All in all, we have four companies that are going to benefit greatly from the jewels of Novell, their patents. And while everyone was too busy worrying about the UNIX copyrights, the patents which I consider much more important were being handed over pretty much going unnoticed by the media.
Trying to figure out the direction that Attachmate will take Novell is very scary, especially handing out all of the patents like they did. As a Novell customer myself, I am concerned. Then again, who really knows the direction of the tech industry in the long term.
The Aftermath of this transaction is most interesting. Novell was a real hot potato that no one company wanted entirely. The market share of Novell has been slipping since the 90’s, and their recognition is even less. When talking to a salesman for a backup software company, he failed to even recognize the name and recommended that I speak to a tech. Yet, much to the dismay of many, when the patents for Novell were up for grabs, these four companies were first in line. Microsoft, Apple, EMC, and Oracle are bitter enemies on several fronts, and yet they put aside their differences to pick apart this former powerhouse.
Yes, no more flat tiled maps that have to progressively download! Everything is vector based and fast. The seamless accelerometer integration with map rotation is awesome. More information here about 3D Google Maps.
I have noticed a very interesting trend amongst a number of online writers, which is that they completely ignore commenters. I understand why they do this. But by not participating in the comments sections that are attached to their articles, they are doing themselves and their readers a great disservice, and along the way, missing major opportunities for improvement.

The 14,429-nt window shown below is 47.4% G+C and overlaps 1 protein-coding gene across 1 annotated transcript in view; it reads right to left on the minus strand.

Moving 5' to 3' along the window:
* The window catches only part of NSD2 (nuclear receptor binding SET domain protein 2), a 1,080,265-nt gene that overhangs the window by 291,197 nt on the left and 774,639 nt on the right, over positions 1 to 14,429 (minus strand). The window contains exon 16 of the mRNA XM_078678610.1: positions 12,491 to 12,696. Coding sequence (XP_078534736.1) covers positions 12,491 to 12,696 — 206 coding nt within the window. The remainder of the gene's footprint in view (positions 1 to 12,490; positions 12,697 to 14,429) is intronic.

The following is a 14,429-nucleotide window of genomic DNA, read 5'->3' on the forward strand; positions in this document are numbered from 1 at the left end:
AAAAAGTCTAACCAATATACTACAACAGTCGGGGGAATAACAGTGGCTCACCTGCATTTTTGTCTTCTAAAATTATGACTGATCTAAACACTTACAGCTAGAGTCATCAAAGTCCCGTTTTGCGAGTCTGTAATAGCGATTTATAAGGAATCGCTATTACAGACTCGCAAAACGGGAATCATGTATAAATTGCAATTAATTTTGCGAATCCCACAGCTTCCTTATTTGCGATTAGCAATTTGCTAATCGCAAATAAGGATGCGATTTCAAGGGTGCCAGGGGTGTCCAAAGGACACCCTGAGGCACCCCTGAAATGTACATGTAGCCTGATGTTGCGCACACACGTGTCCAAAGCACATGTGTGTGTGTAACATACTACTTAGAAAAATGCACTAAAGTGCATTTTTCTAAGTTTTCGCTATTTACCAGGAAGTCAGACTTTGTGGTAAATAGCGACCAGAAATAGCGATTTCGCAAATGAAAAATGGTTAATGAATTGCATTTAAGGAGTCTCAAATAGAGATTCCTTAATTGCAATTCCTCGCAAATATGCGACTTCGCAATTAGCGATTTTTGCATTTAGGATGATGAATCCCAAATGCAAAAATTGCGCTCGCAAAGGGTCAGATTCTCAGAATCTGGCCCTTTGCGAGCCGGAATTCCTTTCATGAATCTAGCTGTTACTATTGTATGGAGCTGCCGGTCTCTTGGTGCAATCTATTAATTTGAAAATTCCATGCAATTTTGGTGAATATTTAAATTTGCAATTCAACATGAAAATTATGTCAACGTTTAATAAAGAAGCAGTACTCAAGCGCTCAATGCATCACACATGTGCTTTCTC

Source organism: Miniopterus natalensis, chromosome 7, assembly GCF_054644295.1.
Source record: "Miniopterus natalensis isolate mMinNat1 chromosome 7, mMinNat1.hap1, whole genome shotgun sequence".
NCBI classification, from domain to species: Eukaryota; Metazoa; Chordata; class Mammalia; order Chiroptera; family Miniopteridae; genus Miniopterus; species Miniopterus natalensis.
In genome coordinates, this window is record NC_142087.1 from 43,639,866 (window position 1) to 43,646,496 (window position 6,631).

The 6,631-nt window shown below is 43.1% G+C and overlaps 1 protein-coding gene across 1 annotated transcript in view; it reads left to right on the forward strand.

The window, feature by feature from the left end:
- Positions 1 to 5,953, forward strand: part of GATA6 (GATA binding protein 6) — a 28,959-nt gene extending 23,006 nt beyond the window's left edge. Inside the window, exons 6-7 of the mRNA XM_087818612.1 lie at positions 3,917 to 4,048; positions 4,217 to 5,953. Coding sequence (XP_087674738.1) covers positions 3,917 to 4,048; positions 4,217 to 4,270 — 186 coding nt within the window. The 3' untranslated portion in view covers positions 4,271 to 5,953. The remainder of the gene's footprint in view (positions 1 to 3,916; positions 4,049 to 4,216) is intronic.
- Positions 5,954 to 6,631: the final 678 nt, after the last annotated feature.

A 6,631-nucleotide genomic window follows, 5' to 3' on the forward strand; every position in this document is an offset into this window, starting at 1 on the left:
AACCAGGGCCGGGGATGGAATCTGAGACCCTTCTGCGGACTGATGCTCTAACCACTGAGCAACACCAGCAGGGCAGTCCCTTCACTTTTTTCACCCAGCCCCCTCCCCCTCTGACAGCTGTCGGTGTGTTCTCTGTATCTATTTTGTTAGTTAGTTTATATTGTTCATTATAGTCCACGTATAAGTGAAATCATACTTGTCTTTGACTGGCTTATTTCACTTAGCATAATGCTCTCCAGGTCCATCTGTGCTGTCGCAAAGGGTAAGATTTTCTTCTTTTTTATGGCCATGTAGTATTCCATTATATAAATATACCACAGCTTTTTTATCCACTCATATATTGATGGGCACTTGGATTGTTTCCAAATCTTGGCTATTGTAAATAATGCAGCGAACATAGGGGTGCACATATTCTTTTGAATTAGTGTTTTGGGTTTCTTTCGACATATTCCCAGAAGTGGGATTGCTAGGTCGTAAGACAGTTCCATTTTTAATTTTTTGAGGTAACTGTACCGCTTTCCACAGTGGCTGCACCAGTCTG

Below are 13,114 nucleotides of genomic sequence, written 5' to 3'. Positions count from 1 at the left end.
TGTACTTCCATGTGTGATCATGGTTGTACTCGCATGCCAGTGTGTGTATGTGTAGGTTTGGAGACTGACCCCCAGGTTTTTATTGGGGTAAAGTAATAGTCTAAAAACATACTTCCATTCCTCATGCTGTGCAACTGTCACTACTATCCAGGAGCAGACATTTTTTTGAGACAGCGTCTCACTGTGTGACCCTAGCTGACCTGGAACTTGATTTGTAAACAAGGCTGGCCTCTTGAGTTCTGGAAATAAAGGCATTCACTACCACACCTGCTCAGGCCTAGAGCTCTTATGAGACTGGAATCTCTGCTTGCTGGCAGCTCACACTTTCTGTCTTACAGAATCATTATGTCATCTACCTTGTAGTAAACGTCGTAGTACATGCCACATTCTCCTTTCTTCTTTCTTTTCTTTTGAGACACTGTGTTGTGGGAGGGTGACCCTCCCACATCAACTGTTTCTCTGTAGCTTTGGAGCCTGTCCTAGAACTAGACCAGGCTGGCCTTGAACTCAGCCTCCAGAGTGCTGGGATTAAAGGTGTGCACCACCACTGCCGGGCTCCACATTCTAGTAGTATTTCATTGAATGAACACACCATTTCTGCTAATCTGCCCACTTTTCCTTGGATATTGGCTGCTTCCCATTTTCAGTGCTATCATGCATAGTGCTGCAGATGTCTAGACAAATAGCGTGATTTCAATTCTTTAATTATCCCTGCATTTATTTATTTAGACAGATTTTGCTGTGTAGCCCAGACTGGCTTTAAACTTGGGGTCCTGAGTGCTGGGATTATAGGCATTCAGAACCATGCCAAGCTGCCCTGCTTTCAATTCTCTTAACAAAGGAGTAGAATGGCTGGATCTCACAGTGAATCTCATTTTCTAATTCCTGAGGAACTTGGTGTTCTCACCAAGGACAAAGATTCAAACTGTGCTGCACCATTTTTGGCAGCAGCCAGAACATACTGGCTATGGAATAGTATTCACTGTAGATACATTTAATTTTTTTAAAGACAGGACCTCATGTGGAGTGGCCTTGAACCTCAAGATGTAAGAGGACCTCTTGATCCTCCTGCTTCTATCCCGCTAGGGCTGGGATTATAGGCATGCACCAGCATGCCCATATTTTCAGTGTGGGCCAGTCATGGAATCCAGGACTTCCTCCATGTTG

I understand why writers do this. As a fellow professional author, the finances around writing are horrible. In my experiences, monitoring and reading the comments on an article can often take 10% – 20% of the time it took to write the article. For a very popular article, that percentage is much higher. To actively participate in the comments and respond as appropriate takes substantially more effort. I have had articles where I personally posted 20 or more comments in response to people, and some of those comments were as long, thought out, and researched as much as the original article. Clearly, when an author works like this, their per-hour rate starts plummeting. After all, we get paid by the article, not by the comment!
The problem is, the audience does not see it this way. In the audience’s mind, if an article appears on a Web site, and has a comments section, certain expectations are reasonable:
- Any comment they leave, so long as it is within the boundaries of good taste, is on topic (varies widely, but to me, that means: “follows logically as a response to the original post or another person’s comment”), refrains from baseless ad hominem attacks, should be published on the site.
- Any comment which challenges the author’s basic facts and calls the article’s accuracy into question should be responded to.
- Any comments made in private to the author (email, private messaging system, phone call, etc.) should, at the very least, be acknowledged.
Now, some might ask, “who declared these to be the rules of online writing?” Well, it’s simple. These are the rules of courtesy in “the real world”. Why should the Internet be any different? Imagine that you are at a dinner party, and someone says something based on incorrect facts (I don’t know what… perhaps that the Amazon River is not very long). And when someone responds and says, “look, the Amazon River is really long, here’s the Wikipedia article on my phone that shows its length”, the person who made the comment walked away. What would you think of that person? You might think that they were merely rude, but it would not be unexpected to think of them as a coward, or someone who is afraid to admit when they made a mistake. You certainly wouldn’t think, “gee, they’ve got an awful lot of people to speak to here, I can’t blame them for not having the time to participate in this discussion.” What if this person said something highly controversial, and immediately left the room? You would think that they are a complete, utter jerk.